MEDIA ADVISORY: West Virginia Governor to Sign Law Protecting Sanitation Workers
“Slow Down to Get Around” law promotes safer driving near garbage, recycling trucks
WASHINGTON, August 1, 2014 /3BL Media/ - West Virginia Gov. Earl Ray Tomblin will ceremonially sign into law a measure cracking down on reckless driving around waste and recycling vehicles on Wednesday, Aug. 6 in Martinsburg, West Virginia.
The “Slow Down to Get Around Bill,” authored by State Sen. Donald Cookman (D-Hampshire) and endorsed by the National Waste & Recycling Association (NW&RA), requires West Virginia drivers to slow down to 15 miles per hour when passing a stopped sanitation truck.
The law was inspired by the tragic death of Berkeley County sanitation worker Jeremy Tabler, who was killed by a motorist while on the job. Road accidents caused by careless drivers around sanitation trucks are a major cause of fatalities to waste and recycling workers nationwide.
West Virginia joins Alabama, Florida, Michigan and Wisconsin as states having enacted Slow Down to Get Around legislation.
Photographs will be made available to interested media that cannot attend the ceremony. Please contact Thom Metzger with interest.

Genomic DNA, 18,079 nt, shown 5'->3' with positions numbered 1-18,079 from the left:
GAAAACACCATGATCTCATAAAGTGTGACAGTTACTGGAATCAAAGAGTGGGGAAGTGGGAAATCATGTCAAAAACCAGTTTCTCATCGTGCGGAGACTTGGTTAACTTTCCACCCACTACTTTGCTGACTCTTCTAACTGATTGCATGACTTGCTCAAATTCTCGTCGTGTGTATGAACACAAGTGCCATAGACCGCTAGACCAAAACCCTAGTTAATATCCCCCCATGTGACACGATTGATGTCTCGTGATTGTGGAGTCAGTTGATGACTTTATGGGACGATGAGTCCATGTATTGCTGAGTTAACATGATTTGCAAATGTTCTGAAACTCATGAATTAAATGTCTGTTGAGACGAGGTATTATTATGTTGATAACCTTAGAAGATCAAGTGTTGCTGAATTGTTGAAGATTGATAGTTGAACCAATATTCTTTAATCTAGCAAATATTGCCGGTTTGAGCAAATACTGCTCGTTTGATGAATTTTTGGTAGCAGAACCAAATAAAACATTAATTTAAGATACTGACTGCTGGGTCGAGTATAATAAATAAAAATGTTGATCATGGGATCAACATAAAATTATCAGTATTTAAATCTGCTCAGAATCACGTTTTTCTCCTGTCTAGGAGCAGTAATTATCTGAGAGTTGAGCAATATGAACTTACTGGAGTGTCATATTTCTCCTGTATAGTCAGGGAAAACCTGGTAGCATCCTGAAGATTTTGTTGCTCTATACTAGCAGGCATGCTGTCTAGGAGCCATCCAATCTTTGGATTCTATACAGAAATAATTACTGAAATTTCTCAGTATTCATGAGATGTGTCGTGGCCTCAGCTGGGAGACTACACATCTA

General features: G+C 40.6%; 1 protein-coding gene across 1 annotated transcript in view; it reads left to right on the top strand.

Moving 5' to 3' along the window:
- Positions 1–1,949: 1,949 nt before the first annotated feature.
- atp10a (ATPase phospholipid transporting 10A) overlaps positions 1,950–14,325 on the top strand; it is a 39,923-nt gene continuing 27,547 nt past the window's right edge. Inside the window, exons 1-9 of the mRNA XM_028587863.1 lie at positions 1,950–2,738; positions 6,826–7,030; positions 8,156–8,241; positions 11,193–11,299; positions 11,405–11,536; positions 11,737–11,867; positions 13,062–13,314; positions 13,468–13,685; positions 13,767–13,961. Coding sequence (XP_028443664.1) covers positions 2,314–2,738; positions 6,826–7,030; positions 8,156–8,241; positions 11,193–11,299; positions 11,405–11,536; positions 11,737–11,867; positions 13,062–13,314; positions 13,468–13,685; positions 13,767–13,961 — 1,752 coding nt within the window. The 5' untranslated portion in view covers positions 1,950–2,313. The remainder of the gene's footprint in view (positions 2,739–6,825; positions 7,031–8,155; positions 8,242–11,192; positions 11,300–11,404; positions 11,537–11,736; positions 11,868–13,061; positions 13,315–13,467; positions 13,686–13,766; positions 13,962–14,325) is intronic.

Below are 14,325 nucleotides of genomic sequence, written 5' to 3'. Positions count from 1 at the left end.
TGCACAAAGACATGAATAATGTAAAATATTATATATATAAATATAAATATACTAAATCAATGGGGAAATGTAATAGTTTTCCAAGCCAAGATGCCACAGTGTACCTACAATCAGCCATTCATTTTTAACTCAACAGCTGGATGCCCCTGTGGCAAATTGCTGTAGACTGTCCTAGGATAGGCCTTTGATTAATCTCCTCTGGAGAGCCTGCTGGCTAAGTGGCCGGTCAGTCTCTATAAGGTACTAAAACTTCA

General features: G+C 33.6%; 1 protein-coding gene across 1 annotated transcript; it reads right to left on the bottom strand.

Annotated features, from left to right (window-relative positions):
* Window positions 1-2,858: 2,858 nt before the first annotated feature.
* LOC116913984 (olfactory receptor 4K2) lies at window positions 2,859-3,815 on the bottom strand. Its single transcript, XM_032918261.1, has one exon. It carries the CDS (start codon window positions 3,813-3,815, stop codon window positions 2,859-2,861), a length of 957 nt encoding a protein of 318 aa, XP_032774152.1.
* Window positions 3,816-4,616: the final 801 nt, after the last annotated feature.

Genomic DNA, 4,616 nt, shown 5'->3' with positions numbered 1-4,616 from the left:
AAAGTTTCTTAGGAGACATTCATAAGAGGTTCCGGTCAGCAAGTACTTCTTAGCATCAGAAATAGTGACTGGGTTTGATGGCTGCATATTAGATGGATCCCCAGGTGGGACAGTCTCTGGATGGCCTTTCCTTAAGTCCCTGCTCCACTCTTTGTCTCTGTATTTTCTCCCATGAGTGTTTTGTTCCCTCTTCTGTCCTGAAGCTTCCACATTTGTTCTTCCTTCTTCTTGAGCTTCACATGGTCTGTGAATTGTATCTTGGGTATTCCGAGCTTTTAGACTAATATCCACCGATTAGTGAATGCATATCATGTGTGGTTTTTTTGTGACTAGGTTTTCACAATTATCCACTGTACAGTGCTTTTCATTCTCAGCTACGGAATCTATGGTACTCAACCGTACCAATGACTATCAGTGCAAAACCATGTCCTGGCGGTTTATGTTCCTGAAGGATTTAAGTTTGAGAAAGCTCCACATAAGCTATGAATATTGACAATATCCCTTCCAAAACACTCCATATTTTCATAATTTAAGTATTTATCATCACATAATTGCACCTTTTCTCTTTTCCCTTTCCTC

WHAT: Bill Signing Commemoration: West Virginia’s Slow Down to Get Around Law
WHO: Gov. Earl Ray Tomblin, State Sen. Donald Cookman, family of late sanitation worker Jeremy Tabler, NW&RA representatives
WHEN: Wednesday, Aug. 6 from 11:30 a.m. to 12:15 p.m.
WHERE: Berkeley County Sheriff's Office, 510 S. Raleigh St., Martinsburg, WV 25401
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The National Waste & Recycling Association is the trade association that represents the private sector waste and recycling services industry. Association members conduct business in all 50 states and include companies that collect and manage garbage, recycling and medical waste, equipment manufacturers and distributors and a variety of other service providers. For more information about how innovation in the environmental services industry is helping to solve today’s environmental challenges, visit www.beginwiththebin.org.